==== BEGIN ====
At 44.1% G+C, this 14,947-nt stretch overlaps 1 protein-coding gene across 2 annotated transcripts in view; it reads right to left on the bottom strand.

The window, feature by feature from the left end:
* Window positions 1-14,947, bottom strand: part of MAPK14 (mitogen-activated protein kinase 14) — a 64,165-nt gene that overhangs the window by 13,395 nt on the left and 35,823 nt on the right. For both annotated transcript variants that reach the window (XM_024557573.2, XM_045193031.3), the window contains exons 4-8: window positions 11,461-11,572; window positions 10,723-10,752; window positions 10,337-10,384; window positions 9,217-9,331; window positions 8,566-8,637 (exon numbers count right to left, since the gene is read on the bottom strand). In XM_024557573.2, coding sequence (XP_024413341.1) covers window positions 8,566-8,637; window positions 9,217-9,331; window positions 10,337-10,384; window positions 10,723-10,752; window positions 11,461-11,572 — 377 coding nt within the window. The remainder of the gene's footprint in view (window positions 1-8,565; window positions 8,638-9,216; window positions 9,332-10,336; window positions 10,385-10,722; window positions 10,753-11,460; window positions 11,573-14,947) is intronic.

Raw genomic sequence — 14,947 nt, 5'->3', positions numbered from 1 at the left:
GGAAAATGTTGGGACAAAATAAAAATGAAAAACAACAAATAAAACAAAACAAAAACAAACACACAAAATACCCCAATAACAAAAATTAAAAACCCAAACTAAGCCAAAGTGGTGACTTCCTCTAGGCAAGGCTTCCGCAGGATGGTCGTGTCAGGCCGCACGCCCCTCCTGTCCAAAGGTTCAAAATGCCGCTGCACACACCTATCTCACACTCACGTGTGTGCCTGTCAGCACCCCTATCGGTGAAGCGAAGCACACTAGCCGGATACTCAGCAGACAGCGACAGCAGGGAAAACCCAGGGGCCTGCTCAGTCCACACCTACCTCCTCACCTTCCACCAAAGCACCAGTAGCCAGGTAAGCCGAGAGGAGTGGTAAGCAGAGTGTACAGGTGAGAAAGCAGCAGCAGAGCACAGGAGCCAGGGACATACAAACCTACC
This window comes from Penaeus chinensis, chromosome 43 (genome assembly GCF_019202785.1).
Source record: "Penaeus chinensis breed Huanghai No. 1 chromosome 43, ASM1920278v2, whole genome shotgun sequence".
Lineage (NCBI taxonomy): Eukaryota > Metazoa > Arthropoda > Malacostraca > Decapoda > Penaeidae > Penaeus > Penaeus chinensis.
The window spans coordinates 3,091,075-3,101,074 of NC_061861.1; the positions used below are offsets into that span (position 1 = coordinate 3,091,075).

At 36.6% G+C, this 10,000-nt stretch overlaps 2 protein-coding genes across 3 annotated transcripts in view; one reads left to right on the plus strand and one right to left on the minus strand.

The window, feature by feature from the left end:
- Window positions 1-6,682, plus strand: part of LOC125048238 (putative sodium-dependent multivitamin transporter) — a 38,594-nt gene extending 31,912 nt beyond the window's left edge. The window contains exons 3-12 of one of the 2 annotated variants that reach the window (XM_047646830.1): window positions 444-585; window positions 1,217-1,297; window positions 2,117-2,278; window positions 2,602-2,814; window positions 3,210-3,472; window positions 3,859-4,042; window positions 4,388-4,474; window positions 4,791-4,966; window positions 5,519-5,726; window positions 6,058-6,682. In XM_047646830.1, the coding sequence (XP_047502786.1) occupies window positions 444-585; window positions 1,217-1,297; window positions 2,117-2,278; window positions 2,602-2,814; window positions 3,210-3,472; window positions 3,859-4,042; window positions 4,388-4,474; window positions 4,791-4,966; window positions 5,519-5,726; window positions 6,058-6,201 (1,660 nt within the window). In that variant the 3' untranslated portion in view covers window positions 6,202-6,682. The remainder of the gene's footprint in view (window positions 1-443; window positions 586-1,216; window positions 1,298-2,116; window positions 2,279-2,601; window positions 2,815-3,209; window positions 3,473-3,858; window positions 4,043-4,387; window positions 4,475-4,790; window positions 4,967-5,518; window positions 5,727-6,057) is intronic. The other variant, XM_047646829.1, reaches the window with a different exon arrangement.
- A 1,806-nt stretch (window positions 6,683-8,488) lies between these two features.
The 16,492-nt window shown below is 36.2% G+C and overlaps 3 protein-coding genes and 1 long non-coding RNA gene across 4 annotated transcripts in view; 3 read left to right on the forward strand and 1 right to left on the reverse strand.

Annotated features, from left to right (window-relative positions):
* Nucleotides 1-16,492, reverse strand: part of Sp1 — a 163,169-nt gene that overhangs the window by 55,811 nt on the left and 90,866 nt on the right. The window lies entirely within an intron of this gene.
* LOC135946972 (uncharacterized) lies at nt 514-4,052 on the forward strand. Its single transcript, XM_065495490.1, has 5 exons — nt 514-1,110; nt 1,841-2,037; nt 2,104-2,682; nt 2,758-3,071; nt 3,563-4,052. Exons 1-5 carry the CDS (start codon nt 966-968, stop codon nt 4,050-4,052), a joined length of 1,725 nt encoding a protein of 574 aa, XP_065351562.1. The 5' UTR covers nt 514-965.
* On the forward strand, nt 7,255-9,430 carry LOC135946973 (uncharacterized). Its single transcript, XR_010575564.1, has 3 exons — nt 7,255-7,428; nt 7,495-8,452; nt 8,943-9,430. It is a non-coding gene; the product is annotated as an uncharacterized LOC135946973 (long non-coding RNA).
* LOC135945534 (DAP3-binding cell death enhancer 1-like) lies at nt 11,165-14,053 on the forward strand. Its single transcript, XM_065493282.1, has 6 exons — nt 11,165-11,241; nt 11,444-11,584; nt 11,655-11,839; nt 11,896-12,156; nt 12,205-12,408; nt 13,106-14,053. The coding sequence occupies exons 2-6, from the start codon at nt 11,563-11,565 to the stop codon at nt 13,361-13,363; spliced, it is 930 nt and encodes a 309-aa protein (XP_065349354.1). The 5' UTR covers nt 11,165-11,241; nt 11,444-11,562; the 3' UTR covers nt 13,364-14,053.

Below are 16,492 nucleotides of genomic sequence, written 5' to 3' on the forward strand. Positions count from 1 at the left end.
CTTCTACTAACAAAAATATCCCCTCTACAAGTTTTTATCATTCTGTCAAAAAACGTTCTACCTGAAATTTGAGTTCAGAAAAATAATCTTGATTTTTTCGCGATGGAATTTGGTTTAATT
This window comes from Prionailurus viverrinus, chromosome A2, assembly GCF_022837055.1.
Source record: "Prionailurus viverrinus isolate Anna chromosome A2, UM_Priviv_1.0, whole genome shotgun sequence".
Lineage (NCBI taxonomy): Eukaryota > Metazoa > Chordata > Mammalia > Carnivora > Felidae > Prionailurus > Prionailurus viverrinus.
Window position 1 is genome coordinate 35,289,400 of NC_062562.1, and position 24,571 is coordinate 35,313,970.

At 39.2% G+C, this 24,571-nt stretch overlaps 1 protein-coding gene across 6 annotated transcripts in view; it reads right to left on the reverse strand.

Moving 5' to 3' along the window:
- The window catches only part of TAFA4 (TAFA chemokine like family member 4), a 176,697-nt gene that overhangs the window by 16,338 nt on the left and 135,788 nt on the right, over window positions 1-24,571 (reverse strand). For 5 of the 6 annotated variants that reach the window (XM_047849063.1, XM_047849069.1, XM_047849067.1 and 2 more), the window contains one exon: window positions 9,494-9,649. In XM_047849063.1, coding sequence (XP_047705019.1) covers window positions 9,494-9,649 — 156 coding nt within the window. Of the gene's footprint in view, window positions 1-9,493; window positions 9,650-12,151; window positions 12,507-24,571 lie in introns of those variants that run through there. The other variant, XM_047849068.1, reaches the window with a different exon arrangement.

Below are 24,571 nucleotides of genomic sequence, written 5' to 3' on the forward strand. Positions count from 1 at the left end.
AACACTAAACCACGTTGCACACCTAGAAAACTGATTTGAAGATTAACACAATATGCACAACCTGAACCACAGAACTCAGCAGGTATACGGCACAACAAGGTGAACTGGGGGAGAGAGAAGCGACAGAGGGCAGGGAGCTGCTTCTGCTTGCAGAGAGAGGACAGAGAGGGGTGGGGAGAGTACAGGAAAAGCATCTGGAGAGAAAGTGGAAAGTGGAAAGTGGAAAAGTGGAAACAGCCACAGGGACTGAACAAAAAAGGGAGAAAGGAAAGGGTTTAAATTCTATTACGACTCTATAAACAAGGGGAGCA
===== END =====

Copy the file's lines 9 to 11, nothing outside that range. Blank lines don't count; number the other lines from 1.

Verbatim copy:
The window spans coordinates 3,091,075-3,101,074 of NC_061861.1; the positions used below are offsets into that span (position 1 = coordinate 3,091,075).

At 36.6% G+C, this 10,000-nt stretch overlaps 2 protein-coding genes across 3 annotated transcripts in view; one reads left to right on the plus strand and one right to left on the minus strand.

The window, feature by feature from the left end: